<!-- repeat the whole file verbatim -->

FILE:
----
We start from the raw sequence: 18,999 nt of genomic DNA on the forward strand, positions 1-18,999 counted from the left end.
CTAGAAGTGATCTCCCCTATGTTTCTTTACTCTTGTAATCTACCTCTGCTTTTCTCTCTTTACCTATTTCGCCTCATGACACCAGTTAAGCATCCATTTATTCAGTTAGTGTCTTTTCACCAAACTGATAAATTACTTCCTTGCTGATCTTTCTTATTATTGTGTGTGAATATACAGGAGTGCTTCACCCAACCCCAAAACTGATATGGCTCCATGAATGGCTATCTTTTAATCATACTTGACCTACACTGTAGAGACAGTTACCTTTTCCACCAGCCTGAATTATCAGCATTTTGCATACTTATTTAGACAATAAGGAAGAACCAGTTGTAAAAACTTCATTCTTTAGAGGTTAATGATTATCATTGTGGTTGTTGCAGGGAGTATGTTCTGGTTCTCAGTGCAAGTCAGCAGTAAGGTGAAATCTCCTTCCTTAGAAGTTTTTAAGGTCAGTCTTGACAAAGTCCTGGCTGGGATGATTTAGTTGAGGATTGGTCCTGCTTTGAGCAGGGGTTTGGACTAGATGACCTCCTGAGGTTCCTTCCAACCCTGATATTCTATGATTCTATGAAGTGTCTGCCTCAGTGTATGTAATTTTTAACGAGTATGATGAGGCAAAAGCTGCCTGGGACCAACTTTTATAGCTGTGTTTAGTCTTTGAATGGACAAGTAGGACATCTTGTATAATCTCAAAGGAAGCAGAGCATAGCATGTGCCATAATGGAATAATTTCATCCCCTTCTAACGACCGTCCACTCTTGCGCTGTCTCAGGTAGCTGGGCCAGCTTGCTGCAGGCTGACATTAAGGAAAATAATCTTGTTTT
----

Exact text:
We start from the raw sequence: 18,999 nt of genomic DNA on the forward strand, positions 1-18,999 counted from the left end.
CTAGAAGTGATCTCCCCTATGTTTCTTTACTCTTGTAATCTACCTCTGCTTTTCTCTCTTTACCTATTTCGCCTCATGACACCAGTTAAGCATCCATTTATTCAGTTAGTGTCTTTTCACCAAACTGATAAATTACTTCCTTGCTGATCTTTCTTATTATTGTGTGTGAATATACAGGAGTGCTTCACCCAACCCCAAAACTGATATGGCTCCATGAATGGCTATCTTTTAATCATACTTGACCTACACTGTAGAGACAGTTACCTTTTCCACCAGCCTGAATTATCAGCATTTTGCATACTTATTTAGACAATAAGGAAGAACCAGTTGTAAAAACTTCATTCTTTAGAGGTTAATGATTATCATTGTGGTTGTTGCAGGGAGTATGTTCTGGTTCTCAGTGCAAGTCAGCAGTAAGGTGAAATCTCCTTCCTTAGAAGTTTTTAAGGTCAGTCTTGACAAAGTCCTGGCTGGGATGATTTAGTTGAGGATTGGTCCTGCTTTGAGCAGGGGTTTGGACTAGATGACCTCCTGAGGTTCCTTCCAACCCTGATATTCTATGATTCTATGAAGTGTCTGCCTCAGTGTATGTAATTTTTAACGAGTATGATGAGGCAAAAGCTGCCTGGGACCAACTTTTATAGCTGTGTTTAGTCTTTGAATGGACAAGTAGGACATCTTGTATAATCTCAAAGGAAGCAGAGCATAGCATGTGCCATAATGGAATAATTTCATCCCCTTCTAACGACCGTCCACTCTTGCGCTGTCTCAGGTAGCTGGGCCAGCTTGCTGCAGGCTGACATTAAGGAAAATAATCTTGTTTT